History of Photography


Introduction History of Photography (Encyclopaedia Britannica)

A World History of Photography (by Naomi Rosenblum)

The Story Behind the Pictures 1827-1991 (by Hans-Michael Koetzle)

Photographers' Dictionary
(based on "20th Century Photography - Museum Ludwig Cologne")


 

 



Photographers' Dictionary

(based on "20th Century Photography-Museum Ludwig Cologne")

 
 

 

 


Angus McBean

(From Wikipedia, the free encyclopedia)

Angus McBean (June 8, 1904 - June 9, 1990), was a Welsh photographer, associated with surrealism.
McBean was born in Newbridge, Monmouthshire, the son of a coal mine surveyor. He bought his first camera - a 2 1/2 x 3 1/2 inch autographic Kodak - and tripod as World War I was ending. Fascinated by the apparently magical properties of photography, he wanted to be able to take pictures of people and sold a gold watch left to him by his grandfather to raise the five pounds necessary for the equipment.
In 1925, after his father's early death, McBean moved with his mother and younger sister to Acton, London. He worked for Liberty's department store in the antiques department learning restoration, while his personal life was spent in photography, mask-making and watching plays in the West End theatre. In 1932 he left Liberty and grew his distinctive beard to symbolize the fact that he would never be a wage-slave again. The worked as a maker of theatrical prop's, including a commission of medieval scenery for John Gielgud's 1933 production of "Richard of Bordeaux."
McBean's masks became a talking point in social columns, and were much admired by the leading Bond Street photographer Hugh Cecil. Cecil offered McBean an assistant's post at his Mayfair studio, and having learnt the secrets of Cecil's softer style and after using the studio at night, McBean set up his own studio 18months later in a basement in Belgrave Road, Victoria, London.
The artist McBean as he was still known as a mask maker, gained a commission in 1936 from Ivor Novello for masks for his play "The Happy Hypocrite." Novello was so impressed with McBean's romantic photographs that he commissioned him to take a set of production photographs as well, including young actress Vivien Leigh. The results, taken on stage with McBean's idiosyncratic lighting, instantly replaced the set already made by the long-established but stolid Stage Photo Company. McBean had a new career and a photographic leading lady: he was to photograph Vivien Leigh on stage and in the studio for almost every performance she gave until her death thirty years later.
McBean resultantly became one of the most significant portrait photographers of the 20th century, and was known as a photographer of celebrities. In the Spring of 1942 his career was temporarily ruined when he was arrested in Bath for criminal acts of homosexuality. He was sentenced to four years in prison and was released in the autumn of 1944. After the Second World War, McBean was able to successfully resume his career.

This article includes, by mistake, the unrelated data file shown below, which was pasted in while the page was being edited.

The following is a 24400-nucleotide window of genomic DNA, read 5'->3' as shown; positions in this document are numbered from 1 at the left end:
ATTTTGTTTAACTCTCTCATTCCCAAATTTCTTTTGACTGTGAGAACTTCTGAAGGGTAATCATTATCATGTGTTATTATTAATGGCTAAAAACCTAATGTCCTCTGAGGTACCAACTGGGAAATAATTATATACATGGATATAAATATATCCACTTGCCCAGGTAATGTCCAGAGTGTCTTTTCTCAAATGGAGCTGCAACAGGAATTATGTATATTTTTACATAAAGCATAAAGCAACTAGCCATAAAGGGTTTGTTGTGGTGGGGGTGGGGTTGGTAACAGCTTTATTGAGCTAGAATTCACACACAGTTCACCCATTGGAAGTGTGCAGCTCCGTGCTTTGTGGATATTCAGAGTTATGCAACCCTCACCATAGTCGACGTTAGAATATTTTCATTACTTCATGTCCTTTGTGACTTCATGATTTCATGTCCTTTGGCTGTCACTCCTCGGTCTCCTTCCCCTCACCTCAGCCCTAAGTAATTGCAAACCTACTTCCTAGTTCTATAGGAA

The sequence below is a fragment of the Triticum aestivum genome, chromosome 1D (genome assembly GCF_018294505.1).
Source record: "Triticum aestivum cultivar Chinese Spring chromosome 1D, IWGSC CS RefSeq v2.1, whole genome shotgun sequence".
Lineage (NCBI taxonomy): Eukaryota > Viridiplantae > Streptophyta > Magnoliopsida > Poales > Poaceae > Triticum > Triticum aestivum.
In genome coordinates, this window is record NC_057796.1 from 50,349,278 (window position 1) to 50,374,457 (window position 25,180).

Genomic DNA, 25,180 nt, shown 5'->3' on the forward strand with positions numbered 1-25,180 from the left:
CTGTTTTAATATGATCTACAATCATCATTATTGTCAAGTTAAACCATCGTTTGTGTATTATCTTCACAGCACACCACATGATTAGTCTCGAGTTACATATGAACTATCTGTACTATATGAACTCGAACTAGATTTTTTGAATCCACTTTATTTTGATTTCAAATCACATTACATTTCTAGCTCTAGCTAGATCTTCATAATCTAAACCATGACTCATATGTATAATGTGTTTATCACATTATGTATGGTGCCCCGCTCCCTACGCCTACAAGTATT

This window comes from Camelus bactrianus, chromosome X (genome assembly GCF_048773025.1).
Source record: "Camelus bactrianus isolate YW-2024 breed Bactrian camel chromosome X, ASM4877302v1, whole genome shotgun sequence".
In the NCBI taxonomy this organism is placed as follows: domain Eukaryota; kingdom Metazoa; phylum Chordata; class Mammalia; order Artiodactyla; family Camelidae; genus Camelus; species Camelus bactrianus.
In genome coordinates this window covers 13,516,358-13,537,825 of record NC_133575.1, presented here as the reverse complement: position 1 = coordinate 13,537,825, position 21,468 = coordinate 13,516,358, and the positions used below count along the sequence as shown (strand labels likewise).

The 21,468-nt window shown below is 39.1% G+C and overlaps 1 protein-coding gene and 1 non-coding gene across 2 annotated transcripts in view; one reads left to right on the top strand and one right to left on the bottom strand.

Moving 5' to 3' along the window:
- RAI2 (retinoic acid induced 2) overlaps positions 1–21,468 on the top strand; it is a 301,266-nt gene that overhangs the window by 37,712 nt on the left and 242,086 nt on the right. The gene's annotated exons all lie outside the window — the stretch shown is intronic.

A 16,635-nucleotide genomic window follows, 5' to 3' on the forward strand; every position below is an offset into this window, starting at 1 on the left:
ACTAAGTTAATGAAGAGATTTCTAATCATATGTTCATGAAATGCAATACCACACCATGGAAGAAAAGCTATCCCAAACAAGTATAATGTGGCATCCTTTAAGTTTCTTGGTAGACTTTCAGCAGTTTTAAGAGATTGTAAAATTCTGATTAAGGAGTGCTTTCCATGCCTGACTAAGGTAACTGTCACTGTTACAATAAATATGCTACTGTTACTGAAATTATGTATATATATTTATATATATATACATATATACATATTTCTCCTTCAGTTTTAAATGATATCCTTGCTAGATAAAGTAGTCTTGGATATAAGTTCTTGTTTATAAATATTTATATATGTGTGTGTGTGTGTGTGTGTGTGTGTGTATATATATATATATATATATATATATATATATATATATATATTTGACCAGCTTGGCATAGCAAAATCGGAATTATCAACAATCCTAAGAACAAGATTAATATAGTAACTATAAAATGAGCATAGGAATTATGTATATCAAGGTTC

There were in effect two periods to McBeans career, his pre and post war phases. Pre war he was a lot more confident in himself and experimented successfully with surrealism, indeed his work with the likes of Vivian Leigh are some of the most accessible surrealist photographic images known. Post war he reverted to a more regular style of portraiture photography, nearly always working with the entertainment and theatre profession.
In 1945, not sure whether he would find work again, McBean set up a new studio in a bomb-damaged building in Endell Street, Covent Garden. He sold his Soho camera for £35, and bought a new half-plate Kodak View monorail camera to which he attached his trusted Zeiss lenses. McBean was commissioned first by the Stratford Memorial Theatre to photograph a production of "Anthony and Cleopatra", and all his former clients quickly returned. Through the late 1940s and 50s he was the official photographer at Stratford, the Royal Opera House, Sadlers Wells, Glyndebourne, the Old Vic and at all the productions of H.M. Tennent, servicing the theatrical, musical and ballet star system. Magazines such as the Daily Sketch and Tatler vied to commission McBean's new series of surreal portraits.
McBean's later works included being the photographer for The Beatles' first album, surrealist work as well as classic photographs of individuals such as Agatha Christie, Audrey Hepburn, Laurence Olivier and Noel Coward. Both periods or his work (pre and post war) are now eagerly sought by collectors and his work sits in many major collections around the world.

 


Self Portrait, 1947

 


Audrey Hepburn   1946   

 

Portrait of Hugh Laing

 


Elsa Lanchester, 1938

 

Beatrice Lillie

1959

 


Leslie Henson

 

Cousin Rowena

1940

 

Hermione Baddeley

 

June Clyde

1940

 

The Third Eye

 

A Midsummer's Night Dream, 1983

 

An evening with Beatrice Lillie

1950

 


Svetlana Beriosova

 


Rene Ray, 1938

 


Vivien Leigh, 1938

 


Ivor Novello, 1947

 


Mae West and her Puppet, 1948

 


Hermione Gingold and Hermione Baddeley, 1950

 


Dame Margot Fonteyn, 1951

 


Spike Milligan, 1961, for the album cover Milligan Preserved

 


Danny La Rue

 

Janina as Judith in "The Dance of Death", 1968

 

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